HOME ABOUT CONTACT AVAILABLE ISSUES SUBSCRIBE MEDIA & ADS CONFERENCE CALENDAR
LATEST UPDATES » Vol 20, No 12, December 2016 – Medical Imaging Technology       » Climate Change Could Hurt Coffee, Help Banana Production       » Partnerships and Innovation: Shaping the Future of Healthcare in Asia Pacific       » Chugai's Novel Antibody Technologies Put Singapore at the Centre of Fight Against Disease       » NUS Scientists Discover the "Switch" that Makes Breast Cancer Cells Aggressive      
BIOBOARD - VIETNAM
Setback for dengue-blocking mosquito trial in Vietnam
A project to introduce mosquitoes that could potentially block dengue virus on an island off Vietnam has run into an early hurdle: the number of mosquitoes carrying a bacteria that prevents them from transmitting dengue is falling below the target level.

Last April, researchers released the dengue-blocking mosquitoes on Tri Nguyen Island with an aim to field test the mosquitoes implanted with the Wolbachia bacterium.

Wolbachia can be transmitted by an infected female mosquito to her offspring. Uninfected females that mate with infected males rarely produce fertile eggs. This gives infected females an advantage and helps the bacteria spread quickly through a mosquito population — at least in theory.

The researchers had calculated that if the introduced mosquitoes grew in number to 80 per cent of the island's mosquito population, the 3,200 people living there would be protected from dengue.

After reaching close to 80 per cent in August, the percentage of mosquitoes with the bacteria has fallen to below 65 per cent in early December, the study's lead researcher, Scott O'Neill, a professor at Monash University in Australia, explains.

O'Neill says the trend suggests the mosquitoes infected with the bacteria are dying possibly from the effect of bacteria, which do not occur naturally in mosquitoes, and that the bacteria will not stay in the island's mosquito population for the long term.

He insists the project is going well despite the setback.

"We're in a process of optimizing different strains of the [bacterium] Wolbachia and different approaches to deploying [the dengue-blocking mosquitoes], so it is just the first step in a series of trials," he says.

O'Neill adds that the next field trial may begin in Vietnam in April or May, pending government approval.

The Wolbachia bacterium functions as a 'vaccine' for the mosquito by protecting it against many types of viruses including dengue virus possibly reducing the spread to humans. According to the WHO dengue infects up to 100 million people worldwide annually.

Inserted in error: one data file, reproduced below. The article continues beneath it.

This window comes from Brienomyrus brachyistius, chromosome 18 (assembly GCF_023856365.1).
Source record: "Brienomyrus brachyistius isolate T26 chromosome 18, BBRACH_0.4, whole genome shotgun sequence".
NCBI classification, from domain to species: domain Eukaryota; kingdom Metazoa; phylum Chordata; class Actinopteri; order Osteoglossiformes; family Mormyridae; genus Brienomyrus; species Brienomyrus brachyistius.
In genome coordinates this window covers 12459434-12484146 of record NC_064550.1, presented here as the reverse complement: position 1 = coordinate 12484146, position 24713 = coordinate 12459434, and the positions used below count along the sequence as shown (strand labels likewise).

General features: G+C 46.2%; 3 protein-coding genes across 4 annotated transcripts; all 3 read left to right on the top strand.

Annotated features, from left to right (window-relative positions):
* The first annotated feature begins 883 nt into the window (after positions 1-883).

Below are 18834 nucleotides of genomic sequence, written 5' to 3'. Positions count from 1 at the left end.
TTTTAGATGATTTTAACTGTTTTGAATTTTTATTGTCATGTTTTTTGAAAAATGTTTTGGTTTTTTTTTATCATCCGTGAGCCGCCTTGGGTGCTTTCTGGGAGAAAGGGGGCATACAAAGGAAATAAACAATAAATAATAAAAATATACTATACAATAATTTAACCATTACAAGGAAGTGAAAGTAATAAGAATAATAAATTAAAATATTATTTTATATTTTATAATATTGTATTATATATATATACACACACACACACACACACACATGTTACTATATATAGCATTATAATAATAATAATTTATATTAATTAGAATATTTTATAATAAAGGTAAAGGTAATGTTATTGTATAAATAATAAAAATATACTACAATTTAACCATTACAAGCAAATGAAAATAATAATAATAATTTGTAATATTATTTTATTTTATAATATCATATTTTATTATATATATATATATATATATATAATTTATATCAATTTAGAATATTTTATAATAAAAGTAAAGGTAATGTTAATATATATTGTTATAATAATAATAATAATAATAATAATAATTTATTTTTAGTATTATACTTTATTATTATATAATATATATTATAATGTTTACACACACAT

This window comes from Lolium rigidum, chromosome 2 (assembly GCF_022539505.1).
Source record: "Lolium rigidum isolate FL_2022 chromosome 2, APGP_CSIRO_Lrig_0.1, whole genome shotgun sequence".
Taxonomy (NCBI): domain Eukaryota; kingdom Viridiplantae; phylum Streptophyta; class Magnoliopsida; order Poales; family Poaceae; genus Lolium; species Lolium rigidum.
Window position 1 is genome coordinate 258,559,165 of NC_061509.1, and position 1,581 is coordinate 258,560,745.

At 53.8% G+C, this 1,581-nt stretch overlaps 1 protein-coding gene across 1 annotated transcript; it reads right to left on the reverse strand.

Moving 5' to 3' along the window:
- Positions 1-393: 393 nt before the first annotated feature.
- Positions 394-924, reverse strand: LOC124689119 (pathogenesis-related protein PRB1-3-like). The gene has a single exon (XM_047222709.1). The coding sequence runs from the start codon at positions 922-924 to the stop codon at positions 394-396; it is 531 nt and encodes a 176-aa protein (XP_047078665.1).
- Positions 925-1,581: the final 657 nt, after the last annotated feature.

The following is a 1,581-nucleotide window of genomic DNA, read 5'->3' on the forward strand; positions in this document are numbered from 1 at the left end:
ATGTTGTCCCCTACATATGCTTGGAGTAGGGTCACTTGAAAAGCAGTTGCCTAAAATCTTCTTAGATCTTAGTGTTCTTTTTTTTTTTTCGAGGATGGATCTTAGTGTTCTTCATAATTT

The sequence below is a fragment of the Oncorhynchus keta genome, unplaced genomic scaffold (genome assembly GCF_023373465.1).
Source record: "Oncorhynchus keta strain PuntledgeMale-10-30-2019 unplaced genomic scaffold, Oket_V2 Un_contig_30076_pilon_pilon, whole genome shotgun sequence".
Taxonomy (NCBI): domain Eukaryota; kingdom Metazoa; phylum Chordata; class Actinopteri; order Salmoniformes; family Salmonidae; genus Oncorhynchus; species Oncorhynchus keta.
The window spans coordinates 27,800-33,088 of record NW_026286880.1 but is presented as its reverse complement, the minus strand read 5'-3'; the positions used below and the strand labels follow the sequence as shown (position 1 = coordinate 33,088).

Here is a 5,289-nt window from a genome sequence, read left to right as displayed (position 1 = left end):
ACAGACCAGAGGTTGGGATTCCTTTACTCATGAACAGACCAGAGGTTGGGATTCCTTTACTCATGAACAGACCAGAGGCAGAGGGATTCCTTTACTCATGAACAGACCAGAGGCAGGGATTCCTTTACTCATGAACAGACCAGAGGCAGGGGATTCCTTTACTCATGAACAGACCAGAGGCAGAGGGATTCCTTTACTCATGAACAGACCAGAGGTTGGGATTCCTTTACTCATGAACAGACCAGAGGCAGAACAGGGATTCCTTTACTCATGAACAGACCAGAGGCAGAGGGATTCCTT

Field trials to introduce mosquitoes that block the spread of dengue fever have been under way in Australia for the past three years as part of the Eliminate Dengue Program.

The Vietnam field trial is the program's first outside Australia, and there are plans to conduct field trials next year in Brazil, Colombia and Indonesia, says O'Neill.

"Success for us is not measured in a single trial," he adds. "It's measured over a number of trials in different locations, and overall the research is going very well at the moment despite the Wolbachia dropping out of that particular trial in Vietnam."

Duane Gubler, a professor at the Emerging Infectious Diseases program at the Duke-NUS Graduate Medical School in Singapore, says the results of the Vietnam study are "disappointing" but "not surprising".

Even before the Wolbachia strain was introduced on the island, scientists suspected field trials would be less effective than it had been in the laboratory because of too many variables such as weather, he adds.

"These results should not discourage us as they are typical of the successes and failures that occur when a control approach developed in the laboratory is introduced to the field," says Gubler.

Mike Ives
Source: Science Development Network

Click here for the complete issue.

NEWS CRUNCH  
news Accuron Technologies' MedTech Division Invests into AWAK Technologies
news Philips introduces PerformanceBridge suite of operational performance improvement software and services for radiology departments
news Give a Gift that Will Last a Lifetime this Holiday Season with Smile Train
PR NEWSWIRE  
Asia Pacific Biotech News
EDITORS' CHOICE  

Lady Ganga: Nilza'S Story
COLUMNS  
Subscribe to APBN E-Newsletter
Find us under 'Others' option to receive APBN e-newsletters thrice a month!

APBN Editorial Calendar 2017
January:
Lungs & Respiratory System
February:
Cancer Research, Treatment/Technology
March:
Traditional Chinese Medicines
April:
Eye Care/ Eye Health
May:
The Piece of Your Mind - Brain Health/Science
June:
Featuring Biotech Start-Ups/Companies
July:
Food Science & Technology
August:
Diabetics Technology
September:
No. 1 Killer - Heart Diseases, Diagnosis and Treatment
October:
Skin Diseases/Allergic Reactions
November:
Diseases threatening our Children
December:
Liver Health & Treatment/Technology
Editorial calendar is subjected to changes.
– Editor: Carmen, Jia Wen Loh
MAGAZINE TAGS
About Us
Events
Available issues
Editorial Board
Letters to Editor
Instructions to Authors
Advertise with Us
CONTACT
World Scientific Publishing Co. Pte. Ltd.
5 Toh Tuck Link, Singapore 596224
Tel: 65-6466-5775
Fax: 65-6467-7667
» For Editorial Enquiries:
   biotech_edit@wspc.com or Ms Carmen
» For Subscriptions, Advertisements &
   Media Partnerships Enquiries:
   biotech_ad@wspc.com
Copyright© 2016 World Scientific Publishing Co Pte Ltd  •  Privacy Policy